Imagem de Difusão por Ressonância Magnética/métodos , Serviço Hospitalar de Emergência , Hospitalização , Doenças da Medula Espinal/diagnóstico por imagem , Traumatismos da Medula Espinal/diagnóstico por imagem , Coluna Vertebral/diagnóstico por imagem , Adulto , Idoso , Idoso de 80 Anos ou mais , Artefatos , Criança , Protocolos Clínicos , Difusão , Imagem Ecoplanar/métodos , Feminino , Humanos , Aumento da Imagem/métodos , Interpretação de Imagem Assistida por Computador/métodos , Pacientes Internados , Masculino , Pessoa de Meia-Idade , Doenças da Medula Espinal/diagnóstico , Doenças da Medula Espinal/patologia , Traumatismos da Medula Espinal/diagnóstico , Traumatismos da Medula Espinal/patologia , Coluna Vertebral/patologia , Adulto Jovem
13.
J Neuroophthalmol ; 37(2): 187-196, 2017 06.
Artigo em Inglês | MEDLINE | ID: mdl-28459736

RESUMO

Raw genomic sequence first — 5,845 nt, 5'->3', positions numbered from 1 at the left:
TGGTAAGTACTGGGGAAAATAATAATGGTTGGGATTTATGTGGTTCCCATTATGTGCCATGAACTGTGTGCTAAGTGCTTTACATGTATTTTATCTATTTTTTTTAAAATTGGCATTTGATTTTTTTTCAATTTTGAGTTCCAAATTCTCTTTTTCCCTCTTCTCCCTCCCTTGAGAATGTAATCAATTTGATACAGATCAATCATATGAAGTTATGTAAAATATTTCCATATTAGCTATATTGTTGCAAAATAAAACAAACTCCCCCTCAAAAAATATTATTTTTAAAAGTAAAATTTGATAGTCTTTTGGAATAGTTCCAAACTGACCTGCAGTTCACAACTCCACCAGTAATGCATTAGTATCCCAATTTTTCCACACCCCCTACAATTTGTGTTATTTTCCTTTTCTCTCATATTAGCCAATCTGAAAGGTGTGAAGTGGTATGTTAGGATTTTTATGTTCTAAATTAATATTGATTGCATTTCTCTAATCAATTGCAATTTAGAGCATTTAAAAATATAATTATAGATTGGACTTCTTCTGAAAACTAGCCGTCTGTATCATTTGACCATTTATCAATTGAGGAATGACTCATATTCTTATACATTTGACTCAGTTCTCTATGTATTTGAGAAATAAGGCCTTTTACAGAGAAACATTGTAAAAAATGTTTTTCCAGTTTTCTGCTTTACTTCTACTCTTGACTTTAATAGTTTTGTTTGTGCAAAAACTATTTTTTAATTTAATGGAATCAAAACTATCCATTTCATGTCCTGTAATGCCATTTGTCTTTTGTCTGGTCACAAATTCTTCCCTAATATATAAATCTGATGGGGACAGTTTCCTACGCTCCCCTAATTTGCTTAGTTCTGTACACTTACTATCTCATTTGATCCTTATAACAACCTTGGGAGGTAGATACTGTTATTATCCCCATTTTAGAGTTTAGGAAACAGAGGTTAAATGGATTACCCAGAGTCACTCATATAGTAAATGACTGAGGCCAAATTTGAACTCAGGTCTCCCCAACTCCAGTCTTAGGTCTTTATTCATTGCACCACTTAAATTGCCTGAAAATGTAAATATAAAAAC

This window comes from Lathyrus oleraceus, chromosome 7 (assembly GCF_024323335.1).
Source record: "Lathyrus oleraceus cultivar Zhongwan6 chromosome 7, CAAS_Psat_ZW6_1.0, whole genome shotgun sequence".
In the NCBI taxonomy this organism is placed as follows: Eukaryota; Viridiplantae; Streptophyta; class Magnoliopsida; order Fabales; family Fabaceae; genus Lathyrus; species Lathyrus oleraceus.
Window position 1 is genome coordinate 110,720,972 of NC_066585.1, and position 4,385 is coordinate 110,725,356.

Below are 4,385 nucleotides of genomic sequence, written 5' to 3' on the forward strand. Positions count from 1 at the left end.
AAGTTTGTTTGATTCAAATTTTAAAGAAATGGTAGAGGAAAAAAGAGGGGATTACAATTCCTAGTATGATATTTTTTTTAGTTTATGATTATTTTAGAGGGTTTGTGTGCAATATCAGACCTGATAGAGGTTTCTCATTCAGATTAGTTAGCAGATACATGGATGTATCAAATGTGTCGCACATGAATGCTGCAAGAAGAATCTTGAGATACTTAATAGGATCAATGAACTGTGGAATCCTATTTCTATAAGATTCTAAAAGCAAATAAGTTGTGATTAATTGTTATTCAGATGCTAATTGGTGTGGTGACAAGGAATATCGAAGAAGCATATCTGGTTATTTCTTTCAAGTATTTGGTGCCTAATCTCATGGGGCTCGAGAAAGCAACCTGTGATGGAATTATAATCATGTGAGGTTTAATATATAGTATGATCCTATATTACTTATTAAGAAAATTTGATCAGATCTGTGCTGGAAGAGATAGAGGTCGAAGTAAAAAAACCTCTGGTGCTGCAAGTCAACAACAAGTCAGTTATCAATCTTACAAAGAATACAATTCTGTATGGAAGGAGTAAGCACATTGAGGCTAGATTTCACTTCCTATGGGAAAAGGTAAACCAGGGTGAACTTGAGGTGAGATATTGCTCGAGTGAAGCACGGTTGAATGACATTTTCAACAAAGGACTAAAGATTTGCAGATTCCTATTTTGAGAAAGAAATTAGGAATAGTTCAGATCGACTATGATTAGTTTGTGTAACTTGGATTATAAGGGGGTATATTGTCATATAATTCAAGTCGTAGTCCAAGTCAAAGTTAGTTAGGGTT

BACKGROUND: Clinical orbital MRI protocols are routinely used to study the optic nerves and exclude compressive lesions, infarctions, or inflammation. However, the small caliber and divergent oblique orientations of the optic nerves make it challenging to characterize them well with conventional MRI, especially since adjacent air-filled bony structures distort the MRI signal and motion is a problem even in cooperative, healthy volunteers. EVIDENCE ACQUISITION: Over the past 3 years we have experimented with multiple novel MRI approaches and sequences to better characterize the optic nerves. The perfect MRI protocol would be quantitative and sensitive to subtle optic nerve pathologic changes, provide high spatial resolution, be rapidly acquired, and resistant to motion degradation. RESULTS: This review provides an update of recent MRI sequence innovations for the optic nerves being currently translated into clinical practice. Methods discussed include rapid MRI with compressed sensing or simultaneous multislice approaches, postprocessing techniques for quantitative T2 mapping or track density imaging, and multiple MRI sequences for measuring diffusion in the optic nerves. CONCLUSIONS: Recently-developed orbit-specific MRI coils, quantitative sequences, and rapid acquisition techniques can improve our future ability to study optic nerve pathologies noninvasively. As advanced MRI becomes more proficient at characterizing the optic nerves, its role in the clinical management of patients should increase.